Maybe it's good to be a little red dot, if you know how to handle it well like PAP did.

Confused said...

Lucky, do you mean to say the threat of recession is gone. What we need to worry next is inflation? Should we then rush out and buy a car before COE goes through the roof? Or should we put deposit down on a private property and wait for capital gain 12 months down the road?

Yes, if the next disaster to hit Singapore is runaway inflation, the low income segment will be badly hit in the already high cost Singapore. These are the ones who have problems putting food on the table, paying medical bills, sending their children to school, etc. Then again, Singapore government historically has been rather good at controlling inflation. Could this be the time when history does not repeat itself?

Anonymous said...

That cited AsiaOne (SPH) article states:

"Singaporeans are sitting on $301billion of cash deposits in the bank, in addition to $67billion in Central Provident Fund accounts that can be used to buy either property or stocks, according to the latest figures for May."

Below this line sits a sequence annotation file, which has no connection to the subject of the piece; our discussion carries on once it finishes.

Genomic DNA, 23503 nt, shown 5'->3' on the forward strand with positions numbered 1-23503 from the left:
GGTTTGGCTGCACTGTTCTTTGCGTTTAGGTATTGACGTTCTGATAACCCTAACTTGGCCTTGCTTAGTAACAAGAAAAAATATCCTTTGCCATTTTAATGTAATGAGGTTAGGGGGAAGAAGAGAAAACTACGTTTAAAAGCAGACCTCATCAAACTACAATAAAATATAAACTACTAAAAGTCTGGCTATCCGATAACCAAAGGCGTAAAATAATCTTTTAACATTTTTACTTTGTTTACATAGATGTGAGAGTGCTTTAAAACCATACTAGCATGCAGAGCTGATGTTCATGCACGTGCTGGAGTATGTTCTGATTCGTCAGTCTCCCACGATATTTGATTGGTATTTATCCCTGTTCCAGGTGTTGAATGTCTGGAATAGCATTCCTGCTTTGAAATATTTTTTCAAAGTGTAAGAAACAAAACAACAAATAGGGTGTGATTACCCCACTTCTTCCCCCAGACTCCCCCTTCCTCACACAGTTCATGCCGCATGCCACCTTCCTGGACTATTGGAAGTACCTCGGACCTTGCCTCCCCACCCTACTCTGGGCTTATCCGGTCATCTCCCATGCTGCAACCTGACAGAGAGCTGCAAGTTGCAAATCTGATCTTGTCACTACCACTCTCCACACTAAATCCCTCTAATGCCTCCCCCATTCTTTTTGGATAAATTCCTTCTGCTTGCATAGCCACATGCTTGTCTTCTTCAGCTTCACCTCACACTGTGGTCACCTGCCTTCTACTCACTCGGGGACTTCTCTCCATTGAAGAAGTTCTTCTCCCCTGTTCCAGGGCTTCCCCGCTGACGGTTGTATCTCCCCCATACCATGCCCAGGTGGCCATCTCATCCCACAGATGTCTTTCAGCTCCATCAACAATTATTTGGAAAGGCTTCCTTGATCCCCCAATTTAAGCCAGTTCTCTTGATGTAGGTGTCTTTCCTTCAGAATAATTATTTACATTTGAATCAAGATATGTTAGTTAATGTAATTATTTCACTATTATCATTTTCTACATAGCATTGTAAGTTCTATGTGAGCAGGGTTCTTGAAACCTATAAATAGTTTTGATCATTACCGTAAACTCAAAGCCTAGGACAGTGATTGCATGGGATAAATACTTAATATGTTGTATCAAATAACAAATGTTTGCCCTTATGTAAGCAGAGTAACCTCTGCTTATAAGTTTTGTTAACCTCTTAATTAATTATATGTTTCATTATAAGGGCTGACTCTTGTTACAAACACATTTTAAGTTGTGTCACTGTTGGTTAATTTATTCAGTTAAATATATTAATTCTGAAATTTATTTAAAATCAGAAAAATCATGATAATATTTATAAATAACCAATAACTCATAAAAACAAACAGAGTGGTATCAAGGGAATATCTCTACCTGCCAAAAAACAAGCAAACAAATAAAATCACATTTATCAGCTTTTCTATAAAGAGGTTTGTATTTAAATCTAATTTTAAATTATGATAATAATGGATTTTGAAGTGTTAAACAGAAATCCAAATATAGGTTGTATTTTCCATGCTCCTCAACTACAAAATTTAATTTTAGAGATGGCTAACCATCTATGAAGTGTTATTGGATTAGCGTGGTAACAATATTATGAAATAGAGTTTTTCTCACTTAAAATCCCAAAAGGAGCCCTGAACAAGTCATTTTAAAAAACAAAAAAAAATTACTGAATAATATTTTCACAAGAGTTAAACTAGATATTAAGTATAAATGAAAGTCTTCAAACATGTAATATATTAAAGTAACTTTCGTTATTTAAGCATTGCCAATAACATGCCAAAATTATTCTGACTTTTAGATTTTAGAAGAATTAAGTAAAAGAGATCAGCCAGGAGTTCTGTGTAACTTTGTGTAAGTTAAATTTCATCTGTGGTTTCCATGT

How could the total CPF fund be just $67 billion, which is in Singapore dollars. One decade ago it already reached or surpassed that level from what I read then in official document.

Also if Singaporeans (3.5 million citizens & PRs) have $301 billion in cash, then it each has $86,000 or roughly $387,000 in cash savings per family.


Want to bluff also go to that extent lah, PAP.

Anonymous said...

i am one of those with more than 86K in banks and there are friends who have even more. The pain now is not about the recession but about what we should do with these spare cash. Should we invest now or wait for the next pick-up sign? I am having sleepless nights because of this. Anyone can advise?

Anonymous said...

Not commentary, just an appreciation note. After following your Blog long enough, I should at least say thanks here in return from all the insight shared.

I agree with you most of the time, and admire your courage in carrying on writing despite we all know how far this government will go to get everyone in line.

Your Blog is a must-read for me everyday, keep up the spirit.


Anonymous said...

Anon 2.02 pm

Do not underestimate the people'e wealth. Singapore is stable and peaceful and PAP has strong support not for nothing.

Anon 3.15pm

If you still have your job, leave your spare cash alone and save more.

If you lose your job, use the spare cash. The more spare cash the better because you can afford to be jobless longer and relax longer.

Anonymous said...

Anon @ 12.48 pm